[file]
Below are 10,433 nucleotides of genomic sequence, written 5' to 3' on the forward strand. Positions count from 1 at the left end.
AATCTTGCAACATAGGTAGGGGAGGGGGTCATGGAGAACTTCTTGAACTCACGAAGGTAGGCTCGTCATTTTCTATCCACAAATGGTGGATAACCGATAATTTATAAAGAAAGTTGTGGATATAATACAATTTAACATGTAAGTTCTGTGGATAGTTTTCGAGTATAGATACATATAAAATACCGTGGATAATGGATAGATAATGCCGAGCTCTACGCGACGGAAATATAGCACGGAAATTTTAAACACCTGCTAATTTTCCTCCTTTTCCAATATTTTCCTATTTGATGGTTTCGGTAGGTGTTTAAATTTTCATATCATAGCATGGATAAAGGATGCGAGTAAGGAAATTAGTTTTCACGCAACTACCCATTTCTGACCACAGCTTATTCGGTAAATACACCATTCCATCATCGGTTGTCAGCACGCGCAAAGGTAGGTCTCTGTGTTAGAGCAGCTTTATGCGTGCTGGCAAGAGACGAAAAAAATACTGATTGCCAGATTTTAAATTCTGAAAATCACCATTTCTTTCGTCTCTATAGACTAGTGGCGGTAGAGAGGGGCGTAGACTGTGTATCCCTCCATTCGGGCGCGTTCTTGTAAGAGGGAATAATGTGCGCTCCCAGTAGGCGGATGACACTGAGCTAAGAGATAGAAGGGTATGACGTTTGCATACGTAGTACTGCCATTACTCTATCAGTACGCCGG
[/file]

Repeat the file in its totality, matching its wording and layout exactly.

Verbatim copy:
Below are 10,433 nucleotides of genomic sequence, written 5' to 3' on the forward strand. Positions count from 1 at the left end.
AATCTTGCAACATAGGTAGGGGAGGGGGTCATGGAGAACTTCTTGAACTCACGAAGGTAGGCTCGTCATTTTCTATCCACAAATGGTGGATAACCGATAATTTATAAAGAAAGTTGTGGATATAATACAATTTAACATGTAAGTTCTGTGGATAGTTTTCGAGTATAGATACATATAAAATACCGTGGATAATGGATAGATAATGCCGAGCTCTACGCGACGGAAATATAGCACGGAAATTTTAAACACCTGCTAATTTTCCTCCTTTTCCAATATTTTCCTATTTGATGGTTTCGGTAGGTGTTTAAATTTTCATATCATAGCATGGATAAAGGATGCGAGTAAGGAAATTAGTTTTCACGCAACTACCCATTTCTGACCACAGCTTATTCGGTAAATACACCATTCCATCATCGGTTGTCAGCACGCGCAAAGGTAGGTCTCTGTGTTAGAGCAGCTTTATGCGTGCTGGCAAGAGACGAAAAAAATACTGATTGCCAGATTTTAAATTCTGAAAATCACCATTTCTTTCGTCTCTATAGACTAGTGGCGGTAGAGAGGGGCGTAGACTGTGTATCCCTCCATTCGGGCGCGTTCTTGTAAGAGGGAATAATGTGCGCTCCCAGTAGGCGGATGACACTGAGCTAAGAGATAGAAGGGTATGACGTTTGCATACGTAGTACTGCCATTACTCTATCAGTACGCCGG